The reason data literacy plays such an important role in choosing the right technology solutions is that it directly impacts the quality of the requirements list. And a better, more accurate requirements list always maximizes cost-savings and overall effectiveness of a solution.

Incidentally, this topic came up a couple of times in this conversation with a data scientist.

Connect the Dots Between Data Literacy, ISL, and the Requirements List

Data literacy is solved by a structured program of learning information as a second language (ISL). ISL eliminates data literacy by modeling the way we learn spoken language.

While there are paid and free resources that address data literacy, the best approach is to incorporate your organization’s culture and existing technical vocabulary with off-the-shelf resources. You can read more on the basics of creating an ISL program here.

The most important thing to understand is that ISL is a complete system of learning, not just a list of generic terms and definitions. It includes the reports, charts, dashboards, and terminology unique to your organization.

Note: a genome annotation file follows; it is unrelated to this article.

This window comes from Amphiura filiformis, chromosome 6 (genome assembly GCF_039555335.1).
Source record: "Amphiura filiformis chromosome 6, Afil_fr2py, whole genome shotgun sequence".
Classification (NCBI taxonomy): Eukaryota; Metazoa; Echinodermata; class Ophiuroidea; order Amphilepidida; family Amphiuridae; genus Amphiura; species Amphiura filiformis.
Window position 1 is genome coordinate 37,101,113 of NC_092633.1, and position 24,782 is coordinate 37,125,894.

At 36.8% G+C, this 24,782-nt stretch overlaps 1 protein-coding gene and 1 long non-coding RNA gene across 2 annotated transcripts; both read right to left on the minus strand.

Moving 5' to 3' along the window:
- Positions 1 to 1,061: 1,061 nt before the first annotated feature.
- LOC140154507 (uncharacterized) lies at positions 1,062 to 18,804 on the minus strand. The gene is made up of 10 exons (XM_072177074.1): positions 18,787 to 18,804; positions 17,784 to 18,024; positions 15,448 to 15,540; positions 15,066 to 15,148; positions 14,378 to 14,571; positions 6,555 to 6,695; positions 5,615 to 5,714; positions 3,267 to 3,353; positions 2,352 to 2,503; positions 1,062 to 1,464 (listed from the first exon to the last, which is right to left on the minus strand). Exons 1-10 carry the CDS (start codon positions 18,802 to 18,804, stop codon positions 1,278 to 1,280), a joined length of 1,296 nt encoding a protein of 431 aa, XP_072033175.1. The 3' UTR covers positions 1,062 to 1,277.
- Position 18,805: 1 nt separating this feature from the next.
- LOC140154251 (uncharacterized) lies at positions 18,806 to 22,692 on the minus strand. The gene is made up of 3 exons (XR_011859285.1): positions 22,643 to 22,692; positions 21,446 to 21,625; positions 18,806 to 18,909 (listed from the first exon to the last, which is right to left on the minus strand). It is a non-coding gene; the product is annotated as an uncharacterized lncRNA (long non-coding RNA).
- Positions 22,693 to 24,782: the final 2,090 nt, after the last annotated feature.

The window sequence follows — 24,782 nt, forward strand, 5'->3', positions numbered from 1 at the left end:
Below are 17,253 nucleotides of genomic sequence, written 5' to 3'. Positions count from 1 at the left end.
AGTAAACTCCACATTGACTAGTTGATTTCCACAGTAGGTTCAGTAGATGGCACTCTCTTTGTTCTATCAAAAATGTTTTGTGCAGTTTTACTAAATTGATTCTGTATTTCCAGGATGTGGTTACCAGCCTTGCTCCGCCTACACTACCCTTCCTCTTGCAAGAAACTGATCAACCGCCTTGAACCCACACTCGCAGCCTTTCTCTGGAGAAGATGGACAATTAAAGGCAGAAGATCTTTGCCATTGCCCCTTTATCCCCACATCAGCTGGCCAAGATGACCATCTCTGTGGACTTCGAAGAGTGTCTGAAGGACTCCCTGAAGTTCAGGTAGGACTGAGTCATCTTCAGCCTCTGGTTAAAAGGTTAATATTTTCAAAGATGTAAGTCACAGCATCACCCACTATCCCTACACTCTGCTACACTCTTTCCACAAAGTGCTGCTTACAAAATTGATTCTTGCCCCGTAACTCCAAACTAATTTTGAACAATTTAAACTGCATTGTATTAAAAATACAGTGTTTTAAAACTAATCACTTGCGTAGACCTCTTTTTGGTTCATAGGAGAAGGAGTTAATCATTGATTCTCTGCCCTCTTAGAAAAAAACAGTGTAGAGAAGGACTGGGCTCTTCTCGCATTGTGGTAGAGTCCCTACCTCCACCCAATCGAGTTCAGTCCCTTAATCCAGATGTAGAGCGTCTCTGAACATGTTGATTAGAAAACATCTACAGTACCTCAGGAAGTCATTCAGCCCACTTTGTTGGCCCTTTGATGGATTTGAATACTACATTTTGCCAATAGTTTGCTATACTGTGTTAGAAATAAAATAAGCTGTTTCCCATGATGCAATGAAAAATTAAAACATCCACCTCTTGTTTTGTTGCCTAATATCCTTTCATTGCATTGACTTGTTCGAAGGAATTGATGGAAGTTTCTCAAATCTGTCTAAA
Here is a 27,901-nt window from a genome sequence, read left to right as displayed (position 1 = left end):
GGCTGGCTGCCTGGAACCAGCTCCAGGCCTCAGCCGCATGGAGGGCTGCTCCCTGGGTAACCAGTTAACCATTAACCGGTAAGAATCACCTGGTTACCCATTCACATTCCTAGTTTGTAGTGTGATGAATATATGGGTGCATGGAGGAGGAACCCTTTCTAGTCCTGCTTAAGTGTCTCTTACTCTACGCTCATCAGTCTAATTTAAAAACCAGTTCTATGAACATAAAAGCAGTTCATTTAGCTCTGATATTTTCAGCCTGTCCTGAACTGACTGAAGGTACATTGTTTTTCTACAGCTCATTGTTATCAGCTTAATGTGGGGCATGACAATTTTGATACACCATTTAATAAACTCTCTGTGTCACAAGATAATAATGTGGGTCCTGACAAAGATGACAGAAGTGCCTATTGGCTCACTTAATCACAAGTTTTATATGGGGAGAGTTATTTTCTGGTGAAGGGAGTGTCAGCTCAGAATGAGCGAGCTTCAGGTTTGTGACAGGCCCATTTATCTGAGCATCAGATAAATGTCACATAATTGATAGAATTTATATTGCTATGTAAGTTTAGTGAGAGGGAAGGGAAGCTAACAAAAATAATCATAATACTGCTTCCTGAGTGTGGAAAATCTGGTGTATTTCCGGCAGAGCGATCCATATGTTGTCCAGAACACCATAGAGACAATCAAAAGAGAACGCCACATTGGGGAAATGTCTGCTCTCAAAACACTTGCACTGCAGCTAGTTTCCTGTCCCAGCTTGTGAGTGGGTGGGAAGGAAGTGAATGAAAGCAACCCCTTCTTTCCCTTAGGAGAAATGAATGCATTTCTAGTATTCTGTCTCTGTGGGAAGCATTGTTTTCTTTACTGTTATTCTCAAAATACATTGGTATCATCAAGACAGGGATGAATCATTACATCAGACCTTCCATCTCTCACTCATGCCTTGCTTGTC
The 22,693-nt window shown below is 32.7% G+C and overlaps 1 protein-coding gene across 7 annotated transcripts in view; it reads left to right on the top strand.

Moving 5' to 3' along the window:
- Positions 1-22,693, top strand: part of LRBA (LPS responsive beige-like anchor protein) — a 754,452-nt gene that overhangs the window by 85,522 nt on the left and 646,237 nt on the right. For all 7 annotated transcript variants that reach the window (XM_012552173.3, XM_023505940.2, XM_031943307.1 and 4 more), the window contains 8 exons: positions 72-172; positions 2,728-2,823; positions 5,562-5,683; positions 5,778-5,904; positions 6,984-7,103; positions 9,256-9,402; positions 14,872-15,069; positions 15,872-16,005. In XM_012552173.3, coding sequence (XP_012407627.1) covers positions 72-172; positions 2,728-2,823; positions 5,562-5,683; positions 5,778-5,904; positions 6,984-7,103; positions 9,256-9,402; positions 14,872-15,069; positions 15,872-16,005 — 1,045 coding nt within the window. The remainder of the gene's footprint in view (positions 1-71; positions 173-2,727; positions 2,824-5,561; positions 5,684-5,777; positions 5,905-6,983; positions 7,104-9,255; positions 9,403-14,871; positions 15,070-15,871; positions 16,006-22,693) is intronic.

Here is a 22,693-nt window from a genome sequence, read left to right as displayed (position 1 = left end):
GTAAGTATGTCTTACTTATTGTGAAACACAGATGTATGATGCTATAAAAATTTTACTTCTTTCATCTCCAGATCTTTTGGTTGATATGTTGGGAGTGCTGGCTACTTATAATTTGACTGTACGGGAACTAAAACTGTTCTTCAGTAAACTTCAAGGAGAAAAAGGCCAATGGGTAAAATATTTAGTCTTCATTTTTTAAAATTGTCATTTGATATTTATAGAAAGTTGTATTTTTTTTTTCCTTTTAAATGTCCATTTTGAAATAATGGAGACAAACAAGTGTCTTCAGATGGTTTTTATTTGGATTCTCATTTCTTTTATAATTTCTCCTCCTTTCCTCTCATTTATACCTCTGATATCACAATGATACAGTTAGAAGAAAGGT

ISL helps today’s business leaders understand how data answers business questions.

Because business stakeholders have the best understanding of what success needs to look like, they’re accountable for communicating the requirements for how to get there. Knowing the right business questions to ask is only half of the equation.

Choosing the best analytics and BI platform for solving business problems requires non-technical workers to “speak data.”

A baseline understanding of data enables the proper communication required to “be on the same page” with data scientists and engineers.

Translating desired business outcomes into the language of information enables a much deeper command over both the technology selection process and the technology itself.

ISL is a crucial factor to empower digital transformation and decrease the threat of disruption.

There are three common pools of knowledge within ISL:

Applied analytics
Business analytics 
Machine learning and data science

Applied Analytics

Applied analytics is all about building a business analytics portfolio of actionable insights which directly affect and improve business processes.

Think of applied analytics as specific use cases for your industry that identify the exact insights and data that would create the best outcomes in specific business processes. A deeper understanding of modern approaches to collecting and managing data leads to the discovery of new sources of data.

Here’s where you dream big! If you could know anything about a process that you think would be helpful to achieve the desired outcome, what would that information be?

Imagine a business process for creating negative churn. You’re concerned with engagement, end-user demographics, vertical / lead-source data, service issues, and the list goes on and on. Imagine looking in-between the current data points you have and discovering what’s happening there.